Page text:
April 27, 2018

Garage Door Construction and Your Utility Bills

Taken as a whole, most garage doors appear to be identical to all of the rest. This is particularly so when two doors have the same R-values (or RSI), and yet there may be a big difference. If you are the owner of the door, or considering its installation, you want to take a much closer look at things like effective thermal breaks and top-performing weatherseals. Why? If you are without them, you may be losing heat to the outdoors.

That means that you need to know what to do if shopping for a new door. Looking for the specific features below will help to reduce utility bills and keep your home or garage at a more comfortable level.

Garage door construction

Look for Wooden End Blocks

Seeing the word wood when describing a modern and energy efficient door may seem unusual, but it all has to do with something known as thermal bridging. It is not unusual for North American garage door manufacturers to use a process of cutting steel sheeting about 26″ wide (66 cm) and also to the length needed for a door. To seal up the ends, they will use steel end caps, and this results in the metal allowing heat to transfer out of (or into) the garage, “bridging” the materials.

Quality door makers prefer section end blocks made of wood to keep the insulating material in place, hold the hinges to the ends of the door and serve as an optimal material for weatherstripping to be attached. Using that last method permits a glue joint that links the interior of the door to the metal sheets without any heat loss.

Naturally, Garaga has its own innovative approach. It uses a unique injection and manufacturing method that permits each section to be manufactured individually, and to cap them with wood end blocks before placing insulation. This eliminates the risks of a thermal break.

Joining Door Sections

The Garaga approach uses two exterior sheets of steel that cover the insulation, inside and out, as do many other makers. Their method attaches the two sides through the use of a metal staple with or without glue which can still cause the undesired transfer of heat.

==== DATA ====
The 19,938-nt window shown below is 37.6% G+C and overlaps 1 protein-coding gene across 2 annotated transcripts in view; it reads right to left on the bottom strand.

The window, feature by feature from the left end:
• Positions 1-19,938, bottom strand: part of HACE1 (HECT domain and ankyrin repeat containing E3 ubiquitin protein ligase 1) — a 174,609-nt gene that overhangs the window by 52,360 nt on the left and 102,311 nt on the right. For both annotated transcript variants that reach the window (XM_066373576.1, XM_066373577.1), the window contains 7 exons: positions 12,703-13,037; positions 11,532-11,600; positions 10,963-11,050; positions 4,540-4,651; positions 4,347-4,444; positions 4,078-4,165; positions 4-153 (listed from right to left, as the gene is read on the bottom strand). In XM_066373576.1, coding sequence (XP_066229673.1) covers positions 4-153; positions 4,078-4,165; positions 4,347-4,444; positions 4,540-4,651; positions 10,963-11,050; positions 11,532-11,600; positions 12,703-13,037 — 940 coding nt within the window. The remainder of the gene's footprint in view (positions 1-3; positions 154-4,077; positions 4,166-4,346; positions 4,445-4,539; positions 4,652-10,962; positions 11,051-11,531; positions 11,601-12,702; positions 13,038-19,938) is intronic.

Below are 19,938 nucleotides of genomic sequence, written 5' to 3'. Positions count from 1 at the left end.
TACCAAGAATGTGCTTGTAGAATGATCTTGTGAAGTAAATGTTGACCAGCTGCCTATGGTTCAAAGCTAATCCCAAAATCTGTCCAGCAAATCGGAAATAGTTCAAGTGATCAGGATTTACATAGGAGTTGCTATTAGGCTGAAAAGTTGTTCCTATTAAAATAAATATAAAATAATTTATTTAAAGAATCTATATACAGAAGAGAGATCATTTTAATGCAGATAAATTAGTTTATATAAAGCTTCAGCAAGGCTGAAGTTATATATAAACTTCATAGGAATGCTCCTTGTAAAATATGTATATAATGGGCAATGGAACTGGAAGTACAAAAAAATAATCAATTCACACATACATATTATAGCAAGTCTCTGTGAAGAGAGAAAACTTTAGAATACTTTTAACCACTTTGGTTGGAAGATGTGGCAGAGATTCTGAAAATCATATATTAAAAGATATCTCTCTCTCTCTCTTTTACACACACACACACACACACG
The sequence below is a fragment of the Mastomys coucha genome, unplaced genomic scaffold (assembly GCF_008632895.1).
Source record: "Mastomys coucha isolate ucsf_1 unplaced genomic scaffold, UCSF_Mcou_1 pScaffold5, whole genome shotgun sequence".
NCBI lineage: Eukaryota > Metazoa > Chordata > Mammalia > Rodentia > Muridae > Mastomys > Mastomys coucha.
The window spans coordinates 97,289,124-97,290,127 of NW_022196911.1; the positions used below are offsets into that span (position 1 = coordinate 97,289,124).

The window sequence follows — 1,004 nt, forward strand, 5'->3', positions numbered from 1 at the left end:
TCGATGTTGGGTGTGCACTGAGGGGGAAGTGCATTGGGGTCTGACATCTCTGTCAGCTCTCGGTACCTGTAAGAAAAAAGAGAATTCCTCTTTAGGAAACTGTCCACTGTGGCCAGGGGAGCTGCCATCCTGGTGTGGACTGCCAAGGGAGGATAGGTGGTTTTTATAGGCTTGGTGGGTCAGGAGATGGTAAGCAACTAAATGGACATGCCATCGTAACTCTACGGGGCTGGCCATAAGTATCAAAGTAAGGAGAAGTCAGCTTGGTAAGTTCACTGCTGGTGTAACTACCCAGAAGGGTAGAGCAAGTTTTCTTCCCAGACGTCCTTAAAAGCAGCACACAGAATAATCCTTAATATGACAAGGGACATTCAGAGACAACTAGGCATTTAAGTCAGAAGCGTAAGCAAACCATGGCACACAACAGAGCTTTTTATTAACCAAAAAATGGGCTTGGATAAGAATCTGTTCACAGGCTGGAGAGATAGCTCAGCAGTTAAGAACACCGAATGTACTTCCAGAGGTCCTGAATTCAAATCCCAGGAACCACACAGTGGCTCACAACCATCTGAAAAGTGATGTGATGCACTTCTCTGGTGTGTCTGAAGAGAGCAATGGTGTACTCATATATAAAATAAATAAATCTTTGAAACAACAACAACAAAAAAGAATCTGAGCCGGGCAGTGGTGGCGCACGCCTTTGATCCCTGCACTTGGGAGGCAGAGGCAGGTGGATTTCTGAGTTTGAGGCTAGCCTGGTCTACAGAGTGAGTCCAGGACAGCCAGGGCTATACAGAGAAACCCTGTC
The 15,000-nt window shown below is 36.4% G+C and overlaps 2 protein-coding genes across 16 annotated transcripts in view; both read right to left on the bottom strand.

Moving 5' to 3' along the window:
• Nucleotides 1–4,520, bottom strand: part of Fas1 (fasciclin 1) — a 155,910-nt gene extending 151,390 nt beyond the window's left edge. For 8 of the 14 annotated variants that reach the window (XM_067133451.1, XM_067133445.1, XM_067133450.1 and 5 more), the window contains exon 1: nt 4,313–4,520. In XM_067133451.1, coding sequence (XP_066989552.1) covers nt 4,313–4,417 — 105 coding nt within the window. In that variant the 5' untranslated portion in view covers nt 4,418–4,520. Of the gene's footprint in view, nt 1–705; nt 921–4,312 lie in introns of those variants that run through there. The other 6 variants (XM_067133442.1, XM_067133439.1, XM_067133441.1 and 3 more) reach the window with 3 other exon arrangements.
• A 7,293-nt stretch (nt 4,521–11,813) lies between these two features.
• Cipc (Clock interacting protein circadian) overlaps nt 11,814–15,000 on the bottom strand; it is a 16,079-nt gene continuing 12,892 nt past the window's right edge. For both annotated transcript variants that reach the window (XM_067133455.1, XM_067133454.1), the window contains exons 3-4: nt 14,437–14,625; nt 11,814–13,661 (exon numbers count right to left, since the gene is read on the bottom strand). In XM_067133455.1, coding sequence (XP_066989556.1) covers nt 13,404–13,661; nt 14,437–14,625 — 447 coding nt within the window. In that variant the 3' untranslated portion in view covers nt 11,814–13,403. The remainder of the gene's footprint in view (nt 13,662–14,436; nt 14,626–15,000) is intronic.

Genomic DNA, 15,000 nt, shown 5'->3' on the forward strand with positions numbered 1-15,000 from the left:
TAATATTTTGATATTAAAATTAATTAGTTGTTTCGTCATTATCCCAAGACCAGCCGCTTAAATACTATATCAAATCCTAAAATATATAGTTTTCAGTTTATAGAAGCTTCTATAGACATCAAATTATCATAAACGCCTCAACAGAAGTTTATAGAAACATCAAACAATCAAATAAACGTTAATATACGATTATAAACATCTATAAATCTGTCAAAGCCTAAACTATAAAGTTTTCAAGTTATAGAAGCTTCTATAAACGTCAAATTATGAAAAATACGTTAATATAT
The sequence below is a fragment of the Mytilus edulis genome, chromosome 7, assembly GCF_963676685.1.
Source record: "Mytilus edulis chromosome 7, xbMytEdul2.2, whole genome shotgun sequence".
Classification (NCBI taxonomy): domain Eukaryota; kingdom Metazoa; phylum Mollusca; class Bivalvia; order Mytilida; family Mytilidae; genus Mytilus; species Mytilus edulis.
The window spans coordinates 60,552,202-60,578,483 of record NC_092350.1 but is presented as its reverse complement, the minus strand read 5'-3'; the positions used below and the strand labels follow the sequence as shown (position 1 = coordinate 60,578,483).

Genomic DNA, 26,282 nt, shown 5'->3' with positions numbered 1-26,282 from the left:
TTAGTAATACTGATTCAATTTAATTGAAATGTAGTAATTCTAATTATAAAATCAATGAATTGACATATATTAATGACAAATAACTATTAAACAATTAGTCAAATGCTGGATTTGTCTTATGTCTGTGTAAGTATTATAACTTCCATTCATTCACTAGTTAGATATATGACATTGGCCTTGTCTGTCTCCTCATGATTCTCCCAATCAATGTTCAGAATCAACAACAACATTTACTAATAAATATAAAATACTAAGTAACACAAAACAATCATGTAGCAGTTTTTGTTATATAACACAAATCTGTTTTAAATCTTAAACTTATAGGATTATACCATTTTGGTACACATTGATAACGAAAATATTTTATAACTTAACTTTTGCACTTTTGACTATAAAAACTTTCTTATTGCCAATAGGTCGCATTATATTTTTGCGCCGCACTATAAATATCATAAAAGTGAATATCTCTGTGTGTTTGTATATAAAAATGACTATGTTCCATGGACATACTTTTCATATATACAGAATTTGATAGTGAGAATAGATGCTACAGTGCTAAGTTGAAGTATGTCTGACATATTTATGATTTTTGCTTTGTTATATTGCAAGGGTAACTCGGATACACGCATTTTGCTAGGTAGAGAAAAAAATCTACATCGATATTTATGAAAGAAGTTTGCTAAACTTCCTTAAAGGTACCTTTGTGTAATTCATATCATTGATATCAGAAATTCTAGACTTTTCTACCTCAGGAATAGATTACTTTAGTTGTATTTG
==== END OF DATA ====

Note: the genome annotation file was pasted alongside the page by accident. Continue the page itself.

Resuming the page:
Instead, Garaga relies on a thermal break made with a triple-contact PVC weatherseal to connect them. What does this do? It keeps exterior metal from contact with interior metal, eliminating a thermal bridge.

Importance of Weatherstripping Around the Exterior

Unlike many other garage door manufacturers who rely on a low quality PVC weatherstripping, which can fail if exposed to below freezing for just a few days, by hardening and losing flexion, Garaga prefers a top quality design. Theirs is a double-lipped, PVC weatherstripping flexible down to -15 ˚F (-25 °C).

Importance of Weatherstripping Along the Bottom of the Door

Just as weatherstripping around the door will often harden at freezing temps, so too does the seal along the bottom of the door and the threshold. Garage uses a TPE (Thermal Plastic Elastomer)-based weatherseal flexible down to -52 °F (-62 °C).

In Conclusion…

Your garage door’s energy efficiency is due to many factors, including components and construction. While many see the R-value or RSI as the key issue, it actually is not. Closely scrutinize the door and find out how it is made. There are many ways its construction can cause it to suffer energy loss, including the end sections, between sections and weatherstripping around and along the bottom.

Feel free to contact us toll-free anytime at 1-800-425-0662. Our knowledgeable advisors are always happy to explain the best choices for you based on your needs, and can also send out a free quotation by email. Come into our showroom or just go online and use our Design Centre to try out a few styles on your actual home, and use our image gallery for a lot of inspiration and innovation.

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